The reason I bring this up is the cost of the pack retails at $130 and I picked mine up for $110 on sale with free shipping and no sales tax since I bought it from a reatiler in Florida on-line. Golite has the links to who carries their packs on their web site.

One of the best threads I saw today was suggesting the use of Tarp Tents. Most of the two men are under 2 pounds with a bug screen. Or you can go with just the tarp and be as lite as 8 ounces.

I think we need to concider these. Especially during the summer months.

I agree cost is a major fator. But if we teach the kids to be more adaptable and open minded to different ways of living in the wilderness during our weekend outings I think they will be better off for it.

What do you guys think?

Edited by cuzzettj on 06/25/2007 19:03:59 MDT.

Brett .
(Brett1234) - F

Locale: CA
re:Boy Scouts and Lightweight Backpacking on 06/25/2007 21:28:28 MDT Print View

This is a great article for anyone transitioning to lightweight backpacking; I sure wish it was available a couple years ago when I started that changeover. It summarizes the rationale for gear choices then details a list you can literally print out and follow. I am going to point new hikers to this article first and foremost as a brief and clear intro to the gear choices. Great job!

I have never been a Scout, so for the non-scouting version of this article, I might suggest the following things.
- No trash bags as clothing; suffocation/condensation problems. carry at least a poncho.
- No Frogg Toggs, weight and cost are tempting, but they tear like tissue paper. Again, poncho.
- Using sneakers? OK, but replace the breakable cotton laces with 2mm accessory cord.

Edited by Brett1234 on 06/25/2007 21:31:05 MDT.

Larry Tullis
(Larrytullis) - F - M

Locale: Wasatch Mountains
Lower cost BSA List on 08/25/2007 08:20:23 MDT Print View

Great article but many scouts have parents unable to spend $300 on ultralight gear for a scout that may or may not use the gear more than once or twice. I did my first scouting 50 miler hike with a $12 budget (for all gear and food) and admittedly made mistakes that I learned from, but any scout should be able to outfit themselves for under $100 these days.

Peruse thrift stores for synthetic clothing and gear like backpacks, hiking sticks/tarp poles (old ski poles) etc.. Make a synthetic quilt that tacks to a sleeping pad or keep an eye on the sales at discount outdoor stores. Teach them to cook at home with an esbit stove and a single aluminum pot before they go camping. An 8x10 blue tarp makes a fine tarp shelter for 1-6 scouts...but also have the boy practice in the back yard pitching it and sleeping in it before a trip. I started with a plastic tube tent for $1. I closed off one end and quickly learned about condensation. Scouts is about learning, not about parading lots of fancy, expensive gear.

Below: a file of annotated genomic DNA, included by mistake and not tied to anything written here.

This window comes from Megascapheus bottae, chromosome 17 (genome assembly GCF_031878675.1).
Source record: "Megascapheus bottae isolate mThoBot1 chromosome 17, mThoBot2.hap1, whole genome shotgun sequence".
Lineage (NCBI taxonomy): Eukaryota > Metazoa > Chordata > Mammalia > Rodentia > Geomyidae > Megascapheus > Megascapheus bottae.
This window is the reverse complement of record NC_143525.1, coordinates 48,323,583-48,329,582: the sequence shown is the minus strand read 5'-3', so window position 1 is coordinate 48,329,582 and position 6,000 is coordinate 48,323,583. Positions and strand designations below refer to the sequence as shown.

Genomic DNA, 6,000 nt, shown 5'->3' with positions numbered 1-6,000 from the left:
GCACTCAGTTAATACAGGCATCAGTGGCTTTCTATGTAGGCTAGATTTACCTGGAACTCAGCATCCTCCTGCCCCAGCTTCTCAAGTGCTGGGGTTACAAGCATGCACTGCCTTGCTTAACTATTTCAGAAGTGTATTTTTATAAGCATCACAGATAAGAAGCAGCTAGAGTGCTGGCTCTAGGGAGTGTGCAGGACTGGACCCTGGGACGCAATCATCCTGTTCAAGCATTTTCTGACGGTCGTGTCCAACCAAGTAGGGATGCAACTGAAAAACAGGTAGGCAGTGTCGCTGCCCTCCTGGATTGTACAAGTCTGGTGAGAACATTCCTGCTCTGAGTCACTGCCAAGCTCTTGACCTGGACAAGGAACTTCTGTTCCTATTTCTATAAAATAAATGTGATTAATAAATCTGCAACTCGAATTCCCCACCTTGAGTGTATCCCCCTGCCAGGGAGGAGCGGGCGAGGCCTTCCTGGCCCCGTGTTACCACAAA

Charles Bilz
(denalijoe) - F

Locale: California
Re: Lower Cost BSA List on 08/25/2007 10:03:44 MDT Print View

Larry, as a ASM, I agree completly with your comments about serarching out clothing and gear at thrift shops. But I would add never buy "official" BSA Gear. It is to expensive and heavy. BSA has yet to embrace lite weight camping. The best experience a boy can have is an outdoor weekend with his troop. Scouts learn by doing.

Patrick Tobin
(patobin) - F

Locale: Mid-South
Lightweight Backbacking on the Cheap! on 10/15/2007 13:47:05 MDT Print View

Hi guys, (and Gals)
I am trying to put together a curriculum for a "University of Scouting" event next spring and I am looking for suggestions. I think much of it will be MYOG type of equipment. But I would really like to cut it to the bare bones as far as cost. I certainly hope this will help get more kids out into nature, without overloading them with an heavy pack.

Douglas Prosser
(daprosser) - MLife

Locale: Camarillo, California (SCAL)
What is the University of Scouting??? on 10/15/2007 22:09:11 MDT Print View

What is the University of Scouting???

Doug Prosser
dougprosser@verizon.net